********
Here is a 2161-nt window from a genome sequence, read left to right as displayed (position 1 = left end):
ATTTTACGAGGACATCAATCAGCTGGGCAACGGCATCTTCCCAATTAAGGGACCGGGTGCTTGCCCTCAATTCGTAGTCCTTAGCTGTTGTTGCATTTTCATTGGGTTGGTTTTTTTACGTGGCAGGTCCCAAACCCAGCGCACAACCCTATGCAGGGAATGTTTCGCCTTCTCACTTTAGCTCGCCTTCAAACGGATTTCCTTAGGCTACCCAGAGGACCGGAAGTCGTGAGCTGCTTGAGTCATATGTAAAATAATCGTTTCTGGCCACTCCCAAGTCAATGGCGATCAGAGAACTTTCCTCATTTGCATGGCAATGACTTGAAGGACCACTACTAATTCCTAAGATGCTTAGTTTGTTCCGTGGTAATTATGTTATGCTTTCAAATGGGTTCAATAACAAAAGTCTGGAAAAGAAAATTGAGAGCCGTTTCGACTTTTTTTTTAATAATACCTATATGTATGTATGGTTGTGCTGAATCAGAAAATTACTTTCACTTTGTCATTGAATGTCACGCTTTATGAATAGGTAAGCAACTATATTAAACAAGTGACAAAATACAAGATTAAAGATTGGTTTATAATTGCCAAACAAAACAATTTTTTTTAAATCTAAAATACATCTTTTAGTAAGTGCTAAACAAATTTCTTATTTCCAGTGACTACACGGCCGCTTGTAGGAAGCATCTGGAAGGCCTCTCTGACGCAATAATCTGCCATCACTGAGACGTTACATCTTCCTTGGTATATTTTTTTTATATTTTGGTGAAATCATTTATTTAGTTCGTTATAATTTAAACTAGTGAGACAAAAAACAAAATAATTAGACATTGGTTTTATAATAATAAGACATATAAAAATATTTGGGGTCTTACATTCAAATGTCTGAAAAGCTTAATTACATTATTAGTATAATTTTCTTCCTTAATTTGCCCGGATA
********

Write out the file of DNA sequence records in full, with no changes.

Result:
Here is a 2161-nt window from a genome sequence, read left to right as displayed (position 1 = left end):
ATTTTACGAGGACATCAATCAGCTGGGCAACGGCATCTTCCCAATTAAGGGACCGGGTGCTTGCCCTCAATTCGTAGTCCTTAGCTGTTGTTGCATTTTCATTGGGTTGGTTTTTTTACGTGGCAGGTCCCAAACCCAGCGCACAACCCTATGCAGGGAATGTTTCGCCTTCTCACTTTAGCTCGCCTTCAAACGGATTTCCTTAGGCTACCCAGAGGACCGGAAGTCGTGAGCTGCTTGAGTCATATGTAAAATAATCGTTTCTGGCCACTCCCAAGTCAATGGCGATCAGAGAACTTTCCTCATTTGCATGGCAATGACTTGAAGGACCACTACTAATTCCTAAGATGCTTAGTTTGTTCCGTGGTAATTATGTTATGCTTTCAAATGGGTTCAATAACAAAAGTCTGGAAAAGAAAATTGAGAGCCGTTTCGACTTTTTTTTTAATAATACCTATATGTATGTATGGTTGTGCTGAATCAGAAAATTACTTTCACTTTGTCATTGAATGTCACGCTTTATGAATAGGTAAGCAACTATATTAAACAAGTGACAAAATACAAGATTAAAGATTGGTTTATAATTGCCAAACAAAACAATTTTTTTTAAATCTAAAATACATCTTTTAGTAAGTGCTAAACAAATTTCTTATTTCCAGTGACTACACGGCCGCTTGTAGGAAGCATCTGGAAGGCCTCTCTGACGCAATAATCTGCCATCACTGAGACGTTACATCTTCCTTGGTATATTTTTTTTATATTTTGGTGAAATCATTTATTTAGTTCGTTATAATTTAAACTAGTGAGACAAAAAACAAAATAATTAGACATTGGTTTTATAATAATAAGACATATAAAAATATTTGGGGTCTTACATTCAAATGTCTGAAAAGCTTAATTACATTATTAGTATAATTTTCTTCCTTAATTTGCCCGGATA